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J Viral Hepat. 1995;2(3):113-9.

Methods of transmission of hepatitis C.

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Institute of Liver Studies, Kings College Hospital, London, UK.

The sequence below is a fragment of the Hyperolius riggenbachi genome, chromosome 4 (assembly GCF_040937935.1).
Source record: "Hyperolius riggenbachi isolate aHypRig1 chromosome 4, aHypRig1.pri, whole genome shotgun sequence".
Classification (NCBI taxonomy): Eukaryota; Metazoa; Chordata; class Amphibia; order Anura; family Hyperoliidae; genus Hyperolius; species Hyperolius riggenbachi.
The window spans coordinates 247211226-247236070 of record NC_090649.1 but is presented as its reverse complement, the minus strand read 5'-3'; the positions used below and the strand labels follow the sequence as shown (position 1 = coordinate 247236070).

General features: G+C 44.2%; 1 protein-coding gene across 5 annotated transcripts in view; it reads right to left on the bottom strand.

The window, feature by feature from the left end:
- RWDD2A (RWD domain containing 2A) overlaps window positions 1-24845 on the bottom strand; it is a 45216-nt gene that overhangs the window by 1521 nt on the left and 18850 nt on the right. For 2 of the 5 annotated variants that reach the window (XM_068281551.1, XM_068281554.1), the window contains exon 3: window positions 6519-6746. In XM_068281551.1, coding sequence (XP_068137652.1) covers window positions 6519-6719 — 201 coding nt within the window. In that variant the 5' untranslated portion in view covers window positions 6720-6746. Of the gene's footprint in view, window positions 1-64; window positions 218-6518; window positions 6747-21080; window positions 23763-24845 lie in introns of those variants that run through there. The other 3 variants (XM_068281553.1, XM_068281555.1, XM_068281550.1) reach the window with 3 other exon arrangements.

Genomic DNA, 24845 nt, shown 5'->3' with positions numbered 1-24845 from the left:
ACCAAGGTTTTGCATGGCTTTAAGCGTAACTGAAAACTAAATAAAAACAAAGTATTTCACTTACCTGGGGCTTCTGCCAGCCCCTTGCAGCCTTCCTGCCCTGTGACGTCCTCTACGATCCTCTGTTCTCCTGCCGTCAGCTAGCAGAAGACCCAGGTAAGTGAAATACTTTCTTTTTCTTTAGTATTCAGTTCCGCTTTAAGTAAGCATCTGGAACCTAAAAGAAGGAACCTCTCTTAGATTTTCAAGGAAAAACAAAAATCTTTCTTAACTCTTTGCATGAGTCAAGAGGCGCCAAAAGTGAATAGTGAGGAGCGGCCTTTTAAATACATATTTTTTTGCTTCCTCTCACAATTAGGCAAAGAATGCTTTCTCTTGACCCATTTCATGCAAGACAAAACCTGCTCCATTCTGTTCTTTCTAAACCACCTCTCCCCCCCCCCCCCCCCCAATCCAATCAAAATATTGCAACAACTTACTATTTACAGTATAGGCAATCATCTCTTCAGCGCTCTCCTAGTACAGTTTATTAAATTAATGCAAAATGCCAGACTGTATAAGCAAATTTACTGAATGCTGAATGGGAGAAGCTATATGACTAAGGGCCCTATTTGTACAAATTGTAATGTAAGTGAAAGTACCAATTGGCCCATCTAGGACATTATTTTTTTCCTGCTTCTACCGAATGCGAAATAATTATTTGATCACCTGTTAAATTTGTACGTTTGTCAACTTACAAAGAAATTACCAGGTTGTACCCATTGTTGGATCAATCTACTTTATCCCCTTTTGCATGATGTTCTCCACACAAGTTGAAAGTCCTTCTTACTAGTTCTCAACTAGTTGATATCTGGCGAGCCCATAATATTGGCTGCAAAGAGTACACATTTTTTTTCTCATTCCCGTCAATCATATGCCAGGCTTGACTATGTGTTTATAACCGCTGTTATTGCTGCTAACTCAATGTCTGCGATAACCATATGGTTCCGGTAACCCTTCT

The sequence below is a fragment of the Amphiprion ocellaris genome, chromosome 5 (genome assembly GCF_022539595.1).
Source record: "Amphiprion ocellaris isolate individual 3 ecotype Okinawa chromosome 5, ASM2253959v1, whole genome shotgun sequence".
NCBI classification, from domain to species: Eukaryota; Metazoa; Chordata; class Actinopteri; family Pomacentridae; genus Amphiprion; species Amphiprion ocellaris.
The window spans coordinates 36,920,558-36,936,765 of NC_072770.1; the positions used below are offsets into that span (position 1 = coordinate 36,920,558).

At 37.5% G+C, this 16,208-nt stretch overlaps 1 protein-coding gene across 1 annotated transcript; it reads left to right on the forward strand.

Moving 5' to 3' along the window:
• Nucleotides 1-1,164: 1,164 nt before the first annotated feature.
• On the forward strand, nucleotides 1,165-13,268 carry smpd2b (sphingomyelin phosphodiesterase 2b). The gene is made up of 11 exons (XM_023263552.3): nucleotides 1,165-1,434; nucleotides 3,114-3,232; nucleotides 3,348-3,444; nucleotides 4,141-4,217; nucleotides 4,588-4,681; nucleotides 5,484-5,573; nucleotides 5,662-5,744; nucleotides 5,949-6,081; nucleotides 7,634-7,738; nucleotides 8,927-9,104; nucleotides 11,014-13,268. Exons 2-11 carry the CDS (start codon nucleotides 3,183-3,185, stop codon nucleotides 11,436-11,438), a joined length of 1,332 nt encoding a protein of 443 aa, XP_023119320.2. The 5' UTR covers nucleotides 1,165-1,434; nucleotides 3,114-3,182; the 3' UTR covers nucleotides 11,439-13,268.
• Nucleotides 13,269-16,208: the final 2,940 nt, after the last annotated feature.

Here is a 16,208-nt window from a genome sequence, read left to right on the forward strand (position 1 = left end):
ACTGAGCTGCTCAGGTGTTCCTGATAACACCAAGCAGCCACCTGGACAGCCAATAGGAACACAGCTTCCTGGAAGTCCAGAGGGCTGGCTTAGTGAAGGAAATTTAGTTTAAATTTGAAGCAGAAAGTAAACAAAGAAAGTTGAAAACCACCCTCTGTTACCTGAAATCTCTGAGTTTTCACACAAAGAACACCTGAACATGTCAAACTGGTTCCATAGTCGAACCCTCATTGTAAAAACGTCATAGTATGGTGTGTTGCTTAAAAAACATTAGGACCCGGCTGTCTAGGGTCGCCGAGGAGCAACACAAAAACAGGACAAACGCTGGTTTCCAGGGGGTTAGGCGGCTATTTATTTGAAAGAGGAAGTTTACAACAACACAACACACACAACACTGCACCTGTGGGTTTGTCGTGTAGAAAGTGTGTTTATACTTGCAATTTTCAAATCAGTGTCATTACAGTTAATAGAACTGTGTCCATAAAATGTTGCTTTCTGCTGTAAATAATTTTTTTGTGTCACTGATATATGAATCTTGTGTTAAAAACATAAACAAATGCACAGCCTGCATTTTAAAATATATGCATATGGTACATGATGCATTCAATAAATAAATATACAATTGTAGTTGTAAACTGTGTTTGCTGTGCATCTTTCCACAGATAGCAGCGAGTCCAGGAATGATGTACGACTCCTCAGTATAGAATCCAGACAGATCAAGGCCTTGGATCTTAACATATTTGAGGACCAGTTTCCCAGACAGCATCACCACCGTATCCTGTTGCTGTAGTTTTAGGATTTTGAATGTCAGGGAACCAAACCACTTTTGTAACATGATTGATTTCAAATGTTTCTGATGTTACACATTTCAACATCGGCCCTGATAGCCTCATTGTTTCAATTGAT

The route of transmission of hepatitis C virus is still controversial. Parenteral exposure via blood or blood products leads to infection in the majority of cases, and the majority of intravenous drug users become infected by repetitive exposure to contaminated injection equipment. The risk of infection from a single needlestick injury is 5-15% and may depend on the size of the innoculum. Other parenteral routes of transmission may include traditional healing practices and the use of contaminated medical equipment. Transmission is less common within a family but the prevalence of hepatitis C viral antibodies is higher in family members and sexual partners of carriers than in the general population. There are some well-documented instances of acute hepatitis C occurring after a defined sexual exposure. Vertical transmission is rare unless the mother has high levels of circulating HCV RNA as may occur in those also infected with HIV. The detection of hepatitis C in saliva and the higher than expected prevalence of infection in dentists may point to the possibility of transmission by salivary contamination. There remain large numbers of hepatitis C carriers in whom no route of infection can be identified.

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